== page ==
• David Hicks, Leadership |

From human and wildlife trafficking, to drug wars, child labor and more, the human cost of financial crime is a very real and global challenge. Its effects are far reaching and often documented, but do businesses really understand how their activities affect society? More crucially, have they considered the changes they could make to impact the world and those in it? Technical regulatory compliance is different than effective compliance, and effective compliance starts with understanding in detail the consequential risks of doing business.

Everyone is affected by the repercussions of crime, from tax evasion that decreases governmental spending pots, to money laundering that funds terrorism and threatens our national security. Taking the time to understand and tackle the growing and devastating effects of financial crime is important, because in this new, empathetic and informed world, your customers are paying attention and scrutinizing businesses like never before.

There are significant consequences to getting the fight against financial crime wrong. It goes far beyond a loss of profit for a company and impacts the society customers live in. According to the World Economic Forum1, every year an estimated “$2.4 trillion in proceeds from activities such as forced prostitution, terrorism and drug trafficking will be laundered through the world's financial markets and banking systems.” When it comes to wildlife trafficking2, it is estimated that illegal trade is worth between $7 billion and $23 billion a year, much of which is laundered through the global financial system and used to fund other crimes. That leads to billions of dollars spent by the private sector on anti-money laundering controls, and organizations scrambling to keep their heads above water in a fight that seems to be constantly flooding them.

Further, the societal harm caused by financial crime was exacerbated by the COVID-19 pandemic. Fraud and corruption risks rose during the pandemic due to disruptions in many aspects of business and the acceleration of digital needs. Indeed, remote working could only work for some, and many companies had to shift their focus to survival rather than financial crime compliance. In fact, 27% of executives said that their organizations have had to delay their fraud and corruption prevention programs due to the impact of COVID-193.

In my opinion, this is not about inaction but ineffective actions. And if this isn’t convincing enough, then consider the repercussions for business profits and reputation if inaction does become an option.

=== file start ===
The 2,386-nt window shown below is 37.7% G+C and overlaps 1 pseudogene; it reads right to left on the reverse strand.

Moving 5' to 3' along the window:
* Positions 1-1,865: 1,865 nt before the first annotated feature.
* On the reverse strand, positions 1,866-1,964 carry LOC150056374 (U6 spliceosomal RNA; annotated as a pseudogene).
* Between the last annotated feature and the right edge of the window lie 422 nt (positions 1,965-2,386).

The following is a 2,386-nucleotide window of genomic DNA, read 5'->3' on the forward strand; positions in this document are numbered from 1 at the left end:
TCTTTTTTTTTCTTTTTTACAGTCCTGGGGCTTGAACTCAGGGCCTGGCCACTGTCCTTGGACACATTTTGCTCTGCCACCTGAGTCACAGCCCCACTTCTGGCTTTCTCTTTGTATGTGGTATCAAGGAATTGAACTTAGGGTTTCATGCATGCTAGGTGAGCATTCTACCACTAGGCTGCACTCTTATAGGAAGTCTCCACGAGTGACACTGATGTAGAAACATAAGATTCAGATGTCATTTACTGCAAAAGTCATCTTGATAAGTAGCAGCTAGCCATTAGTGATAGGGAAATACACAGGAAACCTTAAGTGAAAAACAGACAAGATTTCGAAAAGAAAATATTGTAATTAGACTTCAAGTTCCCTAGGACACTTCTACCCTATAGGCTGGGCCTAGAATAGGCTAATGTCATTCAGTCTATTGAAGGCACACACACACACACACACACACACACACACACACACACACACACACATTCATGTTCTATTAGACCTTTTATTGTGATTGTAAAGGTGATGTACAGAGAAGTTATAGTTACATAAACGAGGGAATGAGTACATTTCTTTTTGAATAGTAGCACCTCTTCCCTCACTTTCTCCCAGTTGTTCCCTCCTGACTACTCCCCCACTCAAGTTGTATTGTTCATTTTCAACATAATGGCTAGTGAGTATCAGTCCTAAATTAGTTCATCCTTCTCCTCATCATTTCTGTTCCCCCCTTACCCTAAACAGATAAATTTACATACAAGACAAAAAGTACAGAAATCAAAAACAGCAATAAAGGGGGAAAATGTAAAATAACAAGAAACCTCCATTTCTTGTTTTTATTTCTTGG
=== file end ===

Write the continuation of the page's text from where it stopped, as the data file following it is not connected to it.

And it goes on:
Being on the front pages for the wrong reason can damage an organization’s reputation and impact investor confidence. In today’s world, where consumers are savvier and more informed than perhaps ever before, it’s crucial for organizations to have effective processes in place to prevent fraudulent activity and other financial crimes that may end up financing terrorism, the illegal wildlife trade or drug trafficking. Consumers want to know they are in good hands because the human cost of financial crime matters to them, and any indication to the contrary may see them leaving in droves.

So I believe the time has never been more right for organizations to do everything they can, and to dig deep, to counter financial criminals. The solutions are manyfold and complex, but manageable – your approach may include optimizing technology and data analytics, implementing a holistic approach to avoid inefficiencies, changing culture, educating from bottom to top, and developing partnerships with other private or public institutions in order to have a global impact.

However you choose to go forward and tackle this worldwide problem, one thing is clear – you have to be part of the solution. If you would like to continue the conversation, please get in touch.

Read additional blogs in our Financial Crime series 


1 World Economic Forum, Why we need to talk about financial crime, David Craig, January 2018.
2 International Institute for Sustainable Development, The Evolving War on Illegal Wildlife Trade, 2020.
3 KPMG Fraud Survey, 2020

Throughout this article, “we”, “KPMG”, “us” and “our” refers to the global organization or to one or more of the member firms of KPMG International Limited (“KPMG International”), each of which is a separate legal entity.

Stay up to date with what matters to you

Gain access to personalized content based on your interests by signing up today